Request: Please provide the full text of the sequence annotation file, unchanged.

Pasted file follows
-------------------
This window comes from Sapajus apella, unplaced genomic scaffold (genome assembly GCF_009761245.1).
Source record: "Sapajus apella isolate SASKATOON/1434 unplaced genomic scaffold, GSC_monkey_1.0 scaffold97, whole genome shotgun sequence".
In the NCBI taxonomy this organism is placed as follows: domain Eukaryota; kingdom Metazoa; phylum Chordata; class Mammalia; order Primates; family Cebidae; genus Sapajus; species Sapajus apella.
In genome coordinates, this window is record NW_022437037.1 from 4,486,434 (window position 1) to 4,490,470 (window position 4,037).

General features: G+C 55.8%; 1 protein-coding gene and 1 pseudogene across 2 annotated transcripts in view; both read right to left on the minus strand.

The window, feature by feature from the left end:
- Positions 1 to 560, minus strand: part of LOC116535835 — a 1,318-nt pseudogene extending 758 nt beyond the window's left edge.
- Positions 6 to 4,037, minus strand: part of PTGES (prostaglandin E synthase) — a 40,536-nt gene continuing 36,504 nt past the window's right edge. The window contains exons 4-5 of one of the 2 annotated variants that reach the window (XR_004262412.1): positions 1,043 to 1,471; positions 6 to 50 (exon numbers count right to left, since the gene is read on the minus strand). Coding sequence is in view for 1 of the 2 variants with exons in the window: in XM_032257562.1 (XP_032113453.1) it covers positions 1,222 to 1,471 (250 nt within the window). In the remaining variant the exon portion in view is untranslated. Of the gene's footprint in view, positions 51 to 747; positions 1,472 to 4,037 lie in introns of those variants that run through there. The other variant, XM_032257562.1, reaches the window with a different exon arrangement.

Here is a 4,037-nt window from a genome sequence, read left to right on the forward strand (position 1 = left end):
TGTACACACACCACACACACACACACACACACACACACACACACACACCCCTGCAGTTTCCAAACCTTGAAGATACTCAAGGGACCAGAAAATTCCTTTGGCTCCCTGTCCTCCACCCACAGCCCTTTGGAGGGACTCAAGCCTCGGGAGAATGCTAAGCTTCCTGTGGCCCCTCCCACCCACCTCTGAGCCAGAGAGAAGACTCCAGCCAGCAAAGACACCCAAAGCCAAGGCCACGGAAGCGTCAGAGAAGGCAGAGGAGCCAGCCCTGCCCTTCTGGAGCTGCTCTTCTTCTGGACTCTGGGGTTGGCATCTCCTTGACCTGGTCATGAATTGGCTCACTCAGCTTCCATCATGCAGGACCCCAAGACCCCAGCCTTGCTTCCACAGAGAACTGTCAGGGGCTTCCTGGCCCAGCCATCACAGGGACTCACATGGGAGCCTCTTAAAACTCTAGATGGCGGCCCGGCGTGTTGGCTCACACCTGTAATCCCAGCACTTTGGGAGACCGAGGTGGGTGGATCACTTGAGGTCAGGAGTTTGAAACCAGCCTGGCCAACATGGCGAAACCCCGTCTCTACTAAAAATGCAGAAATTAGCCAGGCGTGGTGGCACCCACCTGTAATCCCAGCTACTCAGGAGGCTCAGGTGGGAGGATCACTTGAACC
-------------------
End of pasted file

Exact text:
This window comes from Sapajus apella, unplaced genomic scaffold (genome assembly GCF_009761245.1).
Source record: "Sapajus apella isolate SASKATOON/1434 unplaced genomic scaffold, GSC_monkey_1.0 scaffold97, whole genome shotgun sequence".
In the NCBI taxonomy this organism is placed as follows: domain Eukaryota; kingdom Metazoa; phylum Chordata; class Mammalia; order Primates; family Cebidae; genus Sapajus; species Sapajus apella.
In genome coordinates, this window is record NW_022437037.1 from 4,486,434 (window position 1) to 4,490,470 (window position 4,037).

General features: G+C 55.8%; 1 protein-coding gene and 1 pseudogene across 2 annotated transcripts in view; both read right to left on the minus strand.

The window, feature by feature from the left end:
- Positions 1 to 560, minus strand: part of LOC116535835 — a 1,318-nt pseudogene extending 758 nt beyond the window's left edge.
- Positions 6 to 4,037, minus strand: part of PTGES (prostaglandin E synthase) — a 40,536-nt gene continuing 36,504 nt past the window's right edge. The window contains exons 4-5 of one of the 2 annotated variants that reach the window (XR_004262412.1): positions 1,043 to 1,471; positions 6 to 50 (exon numbers count right to left, since the gene is read on the minus strand). Coding sequence is in view for 1 of the 2 variants with exons in the window: in XM_032257562.1 (XP_032113453.1) it covers positions 1,222 to 1,471 (250 nt within the window). In the remaining variant the exon portion in view is untranslated. Of the gene's footprint in view, positions 51 to 747; positions 1,472 to 4,037 lie in introns of those variants that run through there. The other variant, XM_032257562.1, reaches the window with a different exon arrangement.

Here is a 4,037-nt window from a genome sequence, read left to right on the forward strand (position 1 = left end):
TGTACACACACCACACACACACACACACACACACACACACACACACACCCCTGCAGTTTCCAAACCTTGAAGATACTCAAGGGACCAGAAAATTCCTTTGGCTCCCTGTCCTCCACCCACAGCCCTTTGGAGGGACTCAAGCCTCGGGAGAATGCTAAGCTTCCTGTGGCCCCTCCCACCCACCTCTGAGCCAGAGAGAAGACTCCAGCCAGCAAAGACACCCAAAGCCAAGGCCACGGAAGCGTCAGAGAAGGCAGAGGAGCCAGCCCTGCCCTTCTGGAGCTGCTCTTCTTCTGGACTCTGGGGTTGGCATCTCCTTGACCTGGTCATGAATTGGCTCACTCAGCTTCCATCATGCAGGACCCCAAGACCCCAGCCTTGCTTCCACAGAGAACTGTCAGGGGCTTCCTGGCCCAGCCATCACAGGGACTCACATGGGAGCCTCTTAAAACTCTAGATGGCGGCCCGGCGTGTTGGCTCACACCTGTAATCCCAGCACTTTGGGAGACCGAGGTGGGTGGATCACTTGAGGTCAGGAGTTTGAAACCAGCCTGGCCAACATGGCGAAACCCCGTCTCTACTAAAAATGCAGAAATTAGCCAGGCGTGGTGGCACCCACCTGTAATCCCAGCTACTCAGGAGGCTCAGGTGGGAGGATCACTTGAACC